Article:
Workman’s Comp Insurance is one of the few small business insurance policies regulated at the state level. Though where you live determines your insurance obligations, most states require employers to carry the coverage as soon as they hire their first employee. Your agent can help you determine your state’s requirements.

  • What if I don't have small business insurance?

    Though you may not experience a loss or lawsuit as soon as you open your doors for business, the reality is that you don’t know what the future holds. A devastating accident or disaster may be years down the road or just a day away. Also, most states require small businesses to carry certain types of coverage. Your agent can help you choose a coverage plan that suits both your requirements and your budget.


  • What is Cyber Liability Insurance?

    Cyber Liability is insurance coverage specifically designed to protect a business or organization from:

    • Liability claims involving the unauthorized release of information for which the organization has a legal obligation to keep private or confidential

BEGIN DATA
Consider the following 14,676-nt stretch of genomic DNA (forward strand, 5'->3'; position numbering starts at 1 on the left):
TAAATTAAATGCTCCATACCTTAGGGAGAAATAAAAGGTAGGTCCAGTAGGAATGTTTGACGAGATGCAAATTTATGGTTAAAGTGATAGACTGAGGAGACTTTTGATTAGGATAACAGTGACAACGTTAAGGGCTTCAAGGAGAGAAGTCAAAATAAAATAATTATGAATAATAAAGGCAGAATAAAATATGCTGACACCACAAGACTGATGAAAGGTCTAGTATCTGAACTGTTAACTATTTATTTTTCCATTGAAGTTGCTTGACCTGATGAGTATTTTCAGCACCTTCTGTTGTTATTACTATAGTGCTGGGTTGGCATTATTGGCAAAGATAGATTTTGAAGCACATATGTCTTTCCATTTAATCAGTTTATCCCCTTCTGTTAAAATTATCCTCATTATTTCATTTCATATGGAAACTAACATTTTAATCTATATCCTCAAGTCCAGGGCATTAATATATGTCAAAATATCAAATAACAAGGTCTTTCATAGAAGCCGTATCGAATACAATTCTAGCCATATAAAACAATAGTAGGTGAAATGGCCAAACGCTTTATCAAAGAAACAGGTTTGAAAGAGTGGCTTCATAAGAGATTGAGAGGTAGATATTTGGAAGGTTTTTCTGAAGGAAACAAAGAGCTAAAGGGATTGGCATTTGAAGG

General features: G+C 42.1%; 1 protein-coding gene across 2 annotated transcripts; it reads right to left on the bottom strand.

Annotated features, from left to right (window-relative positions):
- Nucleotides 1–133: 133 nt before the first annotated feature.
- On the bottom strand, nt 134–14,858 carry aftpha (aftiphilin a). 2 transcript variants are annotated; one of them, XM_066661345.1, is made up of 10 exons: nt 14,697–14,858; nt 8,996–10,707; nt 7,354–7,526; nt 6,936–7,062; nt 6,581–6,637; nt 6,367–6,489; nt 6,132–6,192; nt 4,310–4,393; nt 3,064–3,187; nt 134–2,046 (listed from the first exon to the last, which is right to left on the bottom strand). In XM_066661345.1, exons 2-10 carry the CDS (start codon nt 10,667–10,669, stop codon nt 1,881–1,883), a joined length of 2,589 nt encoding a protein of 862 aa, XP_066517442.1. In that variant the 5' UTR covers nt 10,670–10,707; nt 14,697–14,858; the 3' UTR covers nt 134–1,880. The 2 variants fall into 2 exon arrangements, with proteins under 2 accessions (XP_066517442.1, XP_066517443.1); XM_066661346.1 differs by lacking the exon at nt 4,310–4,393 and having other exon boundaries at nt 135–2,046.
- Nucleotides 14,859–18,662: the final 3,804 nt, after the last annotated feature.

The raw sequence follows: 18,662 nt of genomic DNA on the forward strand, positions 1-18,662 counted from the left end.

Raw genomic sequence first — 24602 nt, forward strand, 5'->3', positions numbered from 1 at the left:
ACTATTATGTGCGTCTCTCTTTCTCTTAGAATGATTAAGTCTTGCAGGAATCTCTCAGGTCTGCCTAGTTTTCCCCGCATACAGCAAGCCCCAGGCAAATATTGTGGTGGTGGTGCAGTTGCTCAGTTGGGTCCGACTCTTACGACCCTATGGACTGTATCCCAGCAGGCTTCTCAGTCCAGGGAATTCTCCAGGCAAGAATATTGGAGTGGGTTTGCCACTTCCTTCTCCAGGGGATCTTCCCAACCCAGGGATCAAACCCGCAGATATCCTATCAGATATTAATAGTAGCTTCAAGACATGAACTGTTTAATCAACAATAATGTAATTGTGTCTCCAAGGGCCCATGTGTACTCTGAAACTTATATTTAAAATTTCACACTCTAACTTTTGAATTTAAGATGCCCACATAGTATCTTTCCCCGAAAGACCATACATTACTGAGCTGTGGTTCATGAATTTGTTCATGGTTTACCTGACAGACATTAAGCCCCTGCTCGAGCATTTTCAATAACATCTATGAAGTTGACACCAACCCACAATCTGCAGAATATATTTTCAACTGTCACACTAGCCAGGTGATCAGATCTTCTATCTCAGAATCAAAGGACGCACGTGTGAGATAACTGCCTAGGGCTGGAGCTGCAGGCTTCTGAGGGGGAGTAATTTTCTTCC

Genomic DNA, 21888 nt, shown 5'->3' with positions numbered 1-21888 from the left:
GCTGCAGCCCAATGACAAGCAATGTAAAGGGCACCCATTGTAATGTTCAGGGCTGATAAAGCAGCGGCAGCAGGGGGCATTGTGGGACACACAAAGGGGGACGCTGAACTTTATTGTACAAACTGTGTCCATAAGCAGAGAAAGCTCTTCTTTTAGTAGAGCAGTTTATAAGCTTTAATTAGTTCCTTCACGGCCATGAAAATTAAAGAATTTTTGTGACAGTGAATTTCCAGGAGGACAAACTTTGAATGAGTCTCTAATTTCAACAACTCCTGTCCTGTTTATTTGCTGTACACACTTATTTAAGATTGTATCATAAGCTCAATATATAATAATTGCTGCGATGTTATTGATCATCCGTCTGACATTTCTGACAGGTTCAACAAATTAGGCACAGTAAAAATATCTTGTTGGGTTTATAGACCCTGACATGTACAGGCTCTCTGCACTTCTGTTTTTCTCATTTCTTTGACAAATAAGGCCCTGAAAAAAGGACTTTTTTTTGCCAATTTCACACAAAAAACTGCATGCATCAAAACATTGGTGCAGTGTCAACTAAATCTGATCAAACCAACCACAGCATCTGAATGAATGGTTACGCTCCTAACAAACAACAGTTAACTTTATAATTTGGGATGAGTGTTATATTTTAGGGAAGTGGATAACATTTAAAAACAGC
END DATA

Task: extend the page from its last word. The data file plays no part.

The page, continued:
• Liability claims alleging invasion of privacy and/or copyright/trademark violations in a digital, online or social media environment
    • Liability claims alleging failures of computer security that result in deletion/alteration of data, transmission of malicious code, denial of service, etc.
    • Defense costs in State or Federal regulatory proceedings that involve violations of privacy law and,
    • The provision of expert resources and monetary reimbursement to the Insured for the out-of-pocket (1st Party) expenses associated with the appropriate handling of the types of incidents listed above.

    The term “Cyber” implies coverage only for incidents that involve electronic hacking or online activities, when in fact this product is much broader, covering private data and communications in many different formats – paper, digital or otherwise.

  • What does Privacy Liability cover?